View in PDF Format


Avoid plot summary/unnecessary background information.

Make sure you know the audience. Generally, it is someone who has read the text—for example, a fellow student in the class—which means that the writer should not recount plot events.
The following sentences are examples of what not to do. Watch out for general plot claims like Example 1, especially in introductions.  Part or all of Example 2 may not be necessary, depending on context.

  • Pride and Prejudice is about the Bennett family's attempts to marry off the five Bennett daughters.
  • Jane is the fairest in the Bennett family and hopes to marry Bingley.

Analysis should drive the paper

Some plot references are necessary, but they don't make the point alone; they should support the analysis. One way to think about emphasizing analysis over description is to subordinate the plot reference in a complex sentence whose main clause contains the analysis. Examples 1 and 2 show the writer's use of evidence or a quotation in the service of the analysis, the main point of the sentence.

  • However, the film retains some of Austen's more serious tones by emphasizing Marianne's subdued nature and by ending on a scene that demonstrates Willoughby's regret.
  • Similarly, Anne may recognize Mrs. Musgrove's impropriety when the latter discusses Henrietta's wedding in "that inconvenient tone of voice" with Mrs. Croft (Persuasion 239).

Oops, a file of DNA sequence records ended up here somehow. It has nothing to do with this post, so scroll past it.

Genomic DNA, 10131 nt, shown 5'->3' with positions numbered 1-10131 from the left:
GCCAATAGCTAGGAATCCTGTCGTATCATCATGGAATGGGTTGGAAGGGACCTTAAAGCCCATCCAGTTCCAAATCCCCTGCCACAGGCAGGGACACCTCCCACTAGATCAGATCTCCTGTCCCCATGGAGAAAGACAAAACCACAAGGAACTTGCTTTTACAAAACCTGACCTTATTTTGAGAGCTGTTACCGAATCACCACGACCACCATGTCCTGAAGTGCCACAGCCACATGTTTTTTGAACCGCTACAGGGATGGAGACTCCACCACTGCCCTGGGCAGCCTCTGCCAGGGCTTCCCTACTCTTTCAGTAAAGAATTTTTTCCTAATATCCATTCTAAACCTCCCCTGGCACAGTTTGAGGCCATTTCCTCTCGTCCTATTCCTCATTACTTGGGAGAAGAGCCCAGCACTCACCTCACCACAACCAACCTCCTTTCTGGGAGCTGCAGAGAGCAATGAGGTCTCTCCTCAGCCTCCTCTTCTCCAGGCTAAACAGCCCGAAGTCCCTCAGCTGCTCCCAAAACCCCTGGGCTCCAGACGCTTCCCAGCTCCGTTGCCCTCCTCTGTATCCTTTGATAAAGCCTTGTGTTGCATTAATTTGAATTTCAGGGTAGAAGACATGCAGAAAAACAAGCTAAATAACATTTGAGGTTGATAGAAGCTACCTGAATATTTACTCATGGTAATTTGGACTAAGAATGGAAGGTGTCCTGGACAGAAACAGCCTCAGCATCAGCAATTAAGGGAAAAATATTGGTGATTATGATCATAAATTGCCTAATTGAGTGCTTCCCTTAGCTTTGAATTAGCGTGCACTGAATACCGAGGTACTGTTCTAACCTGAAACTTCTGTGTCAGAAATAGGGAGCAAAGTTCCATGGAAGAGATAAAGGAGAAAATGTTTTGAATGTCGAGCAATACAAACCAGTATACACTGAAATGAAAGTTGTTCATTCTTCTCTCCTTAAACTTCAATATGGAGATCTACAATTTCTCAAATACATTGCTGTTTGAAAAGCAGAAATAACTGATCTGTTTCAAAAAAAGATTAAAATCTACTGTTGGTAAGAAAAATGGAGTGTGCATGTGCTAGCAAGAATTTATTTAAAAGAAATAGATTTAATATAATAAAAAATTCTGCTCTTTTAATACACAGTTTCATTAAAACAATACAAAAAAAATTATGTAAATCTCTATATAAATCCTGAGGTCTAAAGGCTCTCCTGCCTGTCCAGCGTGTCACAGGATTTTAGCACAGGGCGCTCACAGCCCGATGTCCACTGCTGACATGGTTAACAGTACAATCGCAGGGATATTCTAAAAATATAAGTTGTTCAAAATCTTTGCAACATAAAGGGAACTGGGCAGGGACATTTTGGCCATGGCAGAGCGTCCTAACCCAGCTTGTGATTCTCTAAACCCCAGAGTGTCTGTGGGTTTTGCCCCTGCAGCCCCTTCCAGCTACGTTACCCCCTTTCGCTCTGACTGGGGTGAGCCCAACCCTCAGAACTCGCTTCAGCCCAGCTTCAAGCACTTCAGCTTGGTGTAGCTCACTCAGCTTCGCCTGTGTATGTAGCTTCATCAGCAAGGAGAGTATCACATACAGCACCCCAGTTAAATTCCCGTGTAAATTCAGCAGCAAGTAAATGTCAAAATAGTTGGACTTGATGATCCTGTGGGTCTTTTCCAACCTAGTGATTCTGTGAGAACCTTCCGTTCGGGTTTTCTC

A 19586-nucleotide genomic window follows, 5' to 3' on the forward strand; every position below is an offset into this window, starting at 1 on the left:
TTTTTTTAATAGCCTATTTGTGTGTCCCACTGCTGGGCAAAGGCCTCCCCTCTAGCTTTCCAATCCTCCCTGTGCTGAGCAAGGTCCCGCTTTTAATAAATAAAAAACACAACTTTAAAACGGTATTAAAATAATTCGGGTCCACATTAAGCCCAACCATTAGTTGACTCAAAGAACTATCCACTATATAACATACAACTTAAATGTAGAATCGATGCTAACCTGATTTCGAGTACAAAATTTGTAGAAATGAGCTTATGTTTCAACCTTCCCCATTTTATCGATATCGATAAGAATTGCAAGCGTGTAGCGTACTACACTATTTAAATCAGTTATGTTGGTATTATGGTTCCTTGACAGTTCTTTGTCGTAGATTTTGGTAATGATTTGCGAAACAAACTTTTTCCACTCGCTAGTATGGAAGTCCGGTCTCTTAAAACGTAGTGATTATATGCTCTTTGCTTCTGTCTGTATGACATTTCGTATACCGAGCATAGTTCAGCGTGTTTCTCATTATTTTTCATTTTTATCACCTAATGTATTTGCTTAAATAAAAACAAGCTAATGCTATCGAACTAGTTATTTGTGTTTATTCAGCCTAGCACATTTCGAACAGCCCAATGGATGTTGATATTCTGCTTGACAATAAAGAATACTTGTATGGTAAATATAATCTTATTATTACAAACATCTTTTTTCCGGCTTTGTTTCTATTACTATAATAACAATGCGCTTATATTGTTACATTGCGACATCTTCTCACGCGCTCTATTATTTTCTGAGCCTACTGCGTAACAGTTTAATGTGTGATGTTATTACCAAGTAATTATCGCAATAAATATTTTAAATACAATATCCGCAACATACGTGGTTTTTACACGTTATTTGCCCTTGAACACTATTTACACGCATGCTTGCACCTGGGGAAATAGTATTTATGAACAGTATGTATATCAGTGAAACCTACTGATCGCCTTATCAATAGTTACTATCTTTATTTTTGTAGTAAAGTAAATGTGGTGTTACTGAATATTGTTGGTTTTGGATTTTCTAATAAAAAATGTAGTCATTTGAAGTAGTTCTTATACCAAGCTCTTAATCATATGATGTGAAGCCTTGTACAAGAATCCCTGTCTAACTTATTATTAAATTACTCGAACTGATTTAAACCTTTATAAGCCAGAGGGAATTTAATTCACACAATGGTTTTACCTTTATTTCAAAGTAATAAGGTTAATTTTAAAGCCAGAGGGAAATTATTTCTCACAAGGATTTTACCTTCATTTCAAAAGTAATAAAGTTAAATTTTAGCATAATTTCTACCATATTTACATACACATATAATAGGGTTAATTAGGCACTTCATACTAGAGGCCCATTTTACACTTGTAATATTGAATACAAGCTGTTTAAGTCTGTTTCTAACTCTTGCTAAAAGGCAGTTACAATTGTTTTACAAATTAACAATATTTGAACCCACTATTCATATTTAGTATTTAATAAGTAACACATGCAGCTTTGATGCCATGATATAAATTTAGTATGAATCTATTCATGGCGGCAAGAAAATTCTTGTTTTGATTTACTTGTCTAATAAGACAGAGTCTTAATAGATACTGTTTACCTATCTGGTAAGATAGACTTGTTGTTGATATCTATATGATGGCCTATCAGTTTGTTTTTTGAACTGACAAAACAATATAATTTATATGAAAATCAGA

Not every sentence can include plot and analysis in this manner; some sentences will consist of plot reference alone.  This is okay, as long as such sentences are preceded or soon followed by analysis. 

Good Rule: Consider it a red flag if you see three or more consecutive sentences of plot summary alone. "Setting a scene" is unnecessary in literature papers.


Organize by the logic of the argument, not by plot progression.

In general, avoid organizing by plot chronology of prose or by lines/section progression of poems. Most arguments do not require the writer to be tied to the plot chronology; in fact, getting beyond it can help the writer focus better on analysis. (In some cases, organizing by plot chronology or sections of poems might be necessary to the argument; be aware of this choice.)

Aim for complexity of analysis/organization.

Avoid an essay structured like a list of points that could appear in any order. Instead, you want an essay in which each step is logically essential in a certain place and in which all steps build toward a conclusion.